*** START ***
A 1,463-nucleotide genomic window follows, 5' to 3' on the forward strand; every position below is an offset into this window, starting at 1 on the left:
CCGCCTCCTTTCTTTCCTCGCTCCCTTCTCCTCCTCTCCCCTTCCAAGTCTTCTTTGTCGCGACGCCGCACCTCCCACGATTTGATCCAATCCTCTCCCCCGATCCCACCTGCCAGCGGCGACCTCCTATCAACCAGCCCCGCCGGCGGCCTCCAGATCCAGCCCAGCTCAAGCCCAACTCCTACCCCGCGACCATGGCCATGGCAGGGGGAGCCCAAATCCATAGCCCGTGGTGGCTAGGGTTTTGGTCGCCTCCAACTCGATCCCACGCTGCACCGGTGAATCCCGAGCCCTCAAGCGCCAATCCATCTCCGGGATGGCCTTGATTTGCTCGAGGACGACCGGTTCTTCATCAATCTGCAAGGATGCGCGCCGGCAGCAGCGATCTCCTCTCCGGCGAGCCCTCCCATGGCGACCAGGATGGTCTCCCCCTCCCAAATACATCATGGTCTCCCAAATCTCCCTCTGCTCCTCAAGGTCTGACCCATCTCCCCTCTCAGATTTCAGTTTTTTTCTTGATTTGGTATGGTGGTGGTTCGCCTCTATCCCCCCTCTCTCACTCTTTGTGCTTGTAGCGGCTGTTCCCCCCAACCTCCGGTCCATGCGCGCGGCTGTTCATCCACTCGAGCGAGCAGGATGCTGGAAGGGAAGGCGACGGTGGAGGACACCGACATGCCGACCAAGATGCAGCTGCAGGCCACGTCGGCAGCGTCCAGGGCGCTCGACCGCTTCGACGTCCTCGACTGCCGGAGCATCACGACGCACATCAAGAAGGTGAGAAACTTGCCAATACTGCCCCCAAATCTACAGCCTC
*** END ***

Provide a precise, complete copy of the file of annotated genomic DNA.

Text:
A 1,463-nucleotide genomic window follows, 5' to 3' on the forward strand; every position below is an offset into this window, starting at 1 on the left:
CCGCCTCCTTTCTTTCCTCGCTCCCTTCTCCTCCTCTCCCCTTCCAAGTCTTCTTTGTCGCGACGCCGCACCTCCCACGATTTGATCCAATCCTCTCCCCCGATCCCACCTGCCAGCGGCGACCTCCTATCAACCAGCCCCGCCGGCGGCCTCCAGATCCAGCCCAGCTCAAGCCCAACTCCTACCCCGCGACCATGGCCATGGCAGGGGGAGCCCAAATCCATAGCCCGTGGTGGCTAGGGTTTTGGTCGCCTCCAACTCGATCCCACGCTGCACCGGTGAATCCCGAGCCCTCAAGCGCCAATCCATCTCCGGGATGGCCTTGATTTGCTCGAGGACGACCGGTTCTTCATCAATCTGCAAGGATGCGCGCCGGCAGCAGCGATCTCCTCTCCGGCGAGCCCTCCCATGGCGACCAGGATGGTCTCCCCCTCCCAAATACATCATGGTCTCCCAAATCTCCCTCTGCTCCTCAAGGTCTGACCCATCTCCCCTCTCAGATTTCAGTTTTTTTCTTGATTTGGTATGGTGGTGGTTCGCCTCTATCCCCCCTCTCTCACTCTTTGTGCTTGTAGCGGCTGTTCCCCCCAACCTCCGGTCCATGCGCGCGGCTGTTCATCCACTCGAGCGAGCAGGATGCTGGAAGGGAAGGCGACGGTGGAGGACACCGACATGCCGACCAAGATGCAGCTGCAGGCCACGTCGGCAGCGTCCAGGGCGCTCGACCGCTTCGACGTCCTCGACTGCCGGAGCATCACGACGCACATCAAGAAGGTGAGAAACTTGCCAATACTGCCCCCAAATCTACAGCCTC